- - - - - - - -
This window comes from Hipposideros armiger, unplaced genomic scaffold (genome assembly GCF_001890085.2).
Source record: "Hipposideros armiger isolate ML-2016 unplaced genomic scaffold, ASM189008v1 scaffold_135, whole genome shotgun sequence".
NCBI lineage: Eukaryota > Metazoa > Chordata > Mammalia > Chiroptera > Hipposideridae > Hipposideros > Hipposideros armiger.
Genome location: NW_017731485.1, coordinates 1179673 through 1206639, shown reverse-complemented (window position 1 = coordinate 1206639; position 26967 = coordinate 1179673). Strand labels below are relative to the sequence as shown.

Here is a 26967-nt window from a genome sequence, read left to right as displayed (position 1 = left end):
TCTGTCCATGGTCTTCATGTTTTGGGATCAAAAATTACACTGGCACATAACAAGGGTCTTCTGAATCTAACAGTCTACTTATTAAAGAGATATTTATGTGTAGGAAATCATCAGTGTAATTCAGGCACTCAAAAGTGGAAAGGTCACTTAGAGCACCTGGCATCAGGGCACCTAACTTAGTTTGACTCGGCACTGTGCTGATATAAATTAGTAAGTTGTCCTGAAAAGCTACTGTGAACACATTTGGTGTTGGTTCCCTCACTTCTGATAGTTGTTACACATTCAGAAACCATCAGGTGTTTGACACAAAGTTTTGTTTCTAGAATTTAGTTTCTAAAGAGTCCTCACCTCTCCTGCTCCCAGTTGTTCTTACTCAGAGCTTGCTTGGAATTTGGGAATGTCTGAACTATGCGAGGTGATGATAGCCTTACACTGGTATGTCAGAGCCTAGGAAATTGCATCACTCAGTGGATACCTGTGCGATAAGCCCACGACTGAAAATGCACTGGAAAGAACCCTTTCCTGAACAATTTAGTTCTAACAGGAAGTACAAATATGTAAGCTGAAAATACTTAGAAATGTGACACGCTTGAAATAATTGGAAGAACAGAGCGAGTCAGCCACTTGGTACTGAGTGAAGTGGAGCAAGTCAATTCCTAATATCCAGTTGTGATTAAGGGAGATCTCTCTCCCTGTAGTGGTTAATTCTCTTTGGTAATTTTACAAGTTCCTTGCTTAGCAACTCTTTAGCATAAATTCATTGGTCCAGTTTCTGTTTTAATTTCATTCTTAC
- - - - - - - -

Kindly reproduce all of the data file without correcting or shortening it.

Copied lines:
This window comes from Hipposideros armiger, unplaced genomic scaffold (genome assembly GCF_001890085.2).
Source record: "Hipposideros armiger isolate ML-2016 unplaced genomic scaffold, ASM189008v1 scaffold_135, whole genome shotgun sequence".
NCBI lineage: Eukaryota > Metazoa > Chordata > Mammalia > Chiroptera > Hipposideridae > Hipposideros > Hipposideros armiger.
Genome location: NW_017731485.1, coordinates 1179673 through 1206639, shown reverse-complemented (window position 1 = coordinate 1206639; position 26967 = coordinate 1179673). Strand labels below are relative to the sequence as shown.

Here is a 26967-nt window from a genome sequence, read left to right as displayed (position 1 = left end):
TCTGTCCATGGTCTTCATGTTTTGGGATCAAAAATTACACTGGCACATAACAAGGGTCTTCTGAATCTAACAGTCTACTTATTAAAGAGATATTTATGTGTAGGAAATCATCAGTGTAATTCAGGCACTCAAAAGTGGAAAGGTCACTTAGAGCACCTGGCATCAGGGCACCTAACTTAGTTTGACTCGGCACTGTGCTGATATAAATTAGTAAGTTGTCCTGAAAAGCTACTGTGAACACATTTGGTGTTGGTTCCCTCACTTCTGATAGTTGTTACACATTCAGAAACCATCAGGTGTTTGACACAAAGTTTTGTTTCTAGAATTTAGTTTCTAAAGAGTCCTCACCTCTCCTGCTCCCAGTTGTTCTTACTCAGAGCTTGCTTGGAATTTGGGAATGTCTGAACTATGCGAGGTGATGATAGCCTTACACTGGTATGTCAGAGCCTAGGAAATTGCATCACTCAGTGGATACCTGTGCGATAAGCCCACGACTGAAAATGCACTGGAAAGAACCCTTTCCTGAACAATTTAGTTCTAACAGGAAGTACAAATATGTAAGCTGAAAATACTTAGAAATGTGACACGCTTGAAATAATTGGAAGAACAGAGCGAGTCAGCCACTTGGTACTGAGTGAAGTGGAGCAAGTCAATTCCTAATATCCAGTTGTGATTAAGGGAGATCTCTCTCCCTGTAGTGGTTAATTCTCTTTGGTAATTTTACAAGTTCCTTGCTTAGCAACTCTTTAGCATAAATTCATTGGTCCAGTTTCTGTTTTAATTTCATTCTTAC